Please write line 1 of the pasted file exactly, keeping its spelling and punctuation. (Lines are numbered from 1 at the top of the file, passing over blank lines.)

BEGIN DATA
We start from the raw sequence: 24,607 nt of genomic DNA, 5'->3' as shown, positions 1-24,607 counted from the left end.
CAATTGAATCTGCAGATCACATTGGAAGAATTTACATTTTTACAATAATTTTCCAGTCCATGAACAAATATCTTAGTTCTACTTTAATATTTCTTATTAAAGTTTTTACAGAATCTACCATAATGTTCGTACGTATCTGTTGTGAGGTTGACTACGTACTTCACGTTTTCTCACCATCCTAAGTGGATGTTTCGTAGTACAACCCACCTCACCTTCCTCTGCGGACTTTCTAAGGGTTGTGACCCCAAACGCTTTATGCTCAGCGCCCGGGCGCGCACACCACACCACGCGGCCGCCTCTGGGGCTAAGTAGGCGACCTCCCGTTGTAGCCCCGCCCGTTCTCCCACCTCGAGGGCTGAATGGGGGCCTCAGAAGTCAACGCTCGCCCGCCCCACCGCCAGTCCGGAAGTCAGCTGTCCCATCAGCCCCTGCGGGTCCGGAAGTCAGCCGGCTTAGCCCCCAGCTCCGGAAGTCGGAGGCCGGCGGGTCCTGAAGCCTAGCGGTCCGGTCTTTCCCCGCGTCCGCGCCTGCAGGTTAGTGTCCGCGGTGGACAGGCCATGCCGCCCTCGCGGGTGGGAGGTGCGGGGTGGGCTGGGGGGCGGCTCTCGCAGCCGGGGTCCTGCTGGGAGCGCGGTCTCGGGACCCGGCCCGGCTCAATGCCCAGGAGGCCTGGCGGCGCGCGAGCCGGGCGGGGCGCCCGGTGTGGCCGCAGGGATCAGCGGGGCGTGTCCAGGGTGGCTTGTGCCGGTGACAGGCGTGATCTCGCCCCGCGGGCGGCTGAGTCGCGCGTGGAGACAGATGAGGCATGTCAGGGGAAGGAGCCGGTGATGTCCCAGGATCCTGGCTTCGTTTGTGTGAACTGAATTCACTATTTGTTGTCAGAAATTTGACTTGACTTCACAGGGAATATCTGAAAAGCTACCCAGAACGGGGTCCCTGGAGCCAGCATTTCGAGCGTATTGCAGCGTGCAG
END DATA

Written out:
We start from the raw sequence: 24,607 nt of genomic DNA, 5'->3' as shown, positions 1-24,607 counted from the left end.